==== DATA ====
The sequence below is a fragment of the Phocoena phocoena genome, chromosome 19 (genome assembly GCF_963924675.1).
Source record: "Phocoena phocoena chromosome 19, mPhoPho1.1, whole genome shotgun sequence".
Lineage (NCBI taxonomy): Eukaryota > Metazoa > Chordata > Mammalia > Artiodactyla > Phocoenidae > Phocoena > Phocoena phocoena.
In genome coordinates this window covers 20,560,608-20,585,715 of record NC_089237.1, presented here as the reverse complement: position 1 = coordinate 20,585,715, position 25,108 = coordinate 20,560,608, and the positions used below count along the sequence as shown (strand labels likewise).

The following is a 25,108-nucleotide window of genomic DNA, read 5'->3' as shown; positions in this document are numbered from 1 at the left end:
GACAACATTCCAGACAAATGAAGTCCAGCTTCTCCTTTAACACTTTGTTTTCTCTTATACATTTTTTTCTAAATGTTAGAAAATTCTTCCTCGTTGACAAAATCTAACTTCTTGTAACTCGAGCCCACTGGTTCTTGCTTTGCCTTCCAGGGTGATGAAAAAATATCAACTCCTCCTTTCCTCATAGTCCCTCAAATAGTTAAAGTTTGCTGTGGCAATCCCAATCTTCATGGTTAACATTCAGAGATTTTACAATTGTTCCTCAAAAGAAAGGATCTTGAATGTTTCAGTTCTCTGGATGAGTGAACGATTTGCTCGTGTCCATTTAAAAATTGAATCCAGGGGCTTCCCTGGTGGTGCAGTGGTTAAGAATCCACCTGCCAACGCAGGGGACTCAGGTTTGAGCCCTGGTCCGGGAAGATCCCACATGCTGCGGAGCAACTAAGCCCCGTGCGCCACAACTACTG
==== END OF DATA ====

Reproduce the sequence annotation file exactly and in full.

The sequence below is a fragment of the Phocoena phocoena genome, chromosome 19 (genome assembly GCF_963924675.1).
Source record: "Phocoena phocoena chromosome 19, mPhoPho1.1, whole genome shotgun sequence".
Lineage (NCBI taxonomy): Eukaryota > Metazoa > Chordata > Mammalia > Artiodactyla > Phocoenidae > Phocoena > Phocoena phocoena.
In genome coordinates this window covers 20,560,608-20,585,715 of record NC_089237.1, presented here as the reverse complement: position 1 = coordinate 20,585,715, position 25,108 = coordinate 20,560,608, and the positions used below count along the sequence as shown (strand labels likewise).

The following is a 25,108-nucleotide window of genomic DNA, read 5'->3' as shown; positions in this document are numbered from 1 at the left end:
GACAACATTCCAGACAAATGAAGTCCAGCTTCTCCTTTAACACTTTGTTTTCTCTTATACATTTTTTTCTAAATGTTAGAAAATTCTTCCTCGTTGACAAAATCTAACTTCTTGTAACTCGAGCCCACTGGTTCTTGCTTTGCCTTCCAGGGTGATGAAAAAATATCAACTCCTCCTTTCCTCATAGTCCCTCAAATAGTTAAAGTTTGCTGTGGCAATCCCAATCTTCATGGTTAACATTCAGAGATTTTACAATTGTTCCTCAAAAGAAAGGATCTTGAATGTTTCAGTTCTCTGGATGAGTGAACGATTTGCTCGTGTCCATTTAAAAATTGAATCCAGGGGCTTCCCTGGTGGTGCAGTGGTTAAGAATCCACCTGCCAACGCAGGGGACTCAGGTTTGAGCCCTGGTCCGGGAAGATCCCACATGCTGCGGAGCAACTAAGCCCCGTGCGCCACAACTACTG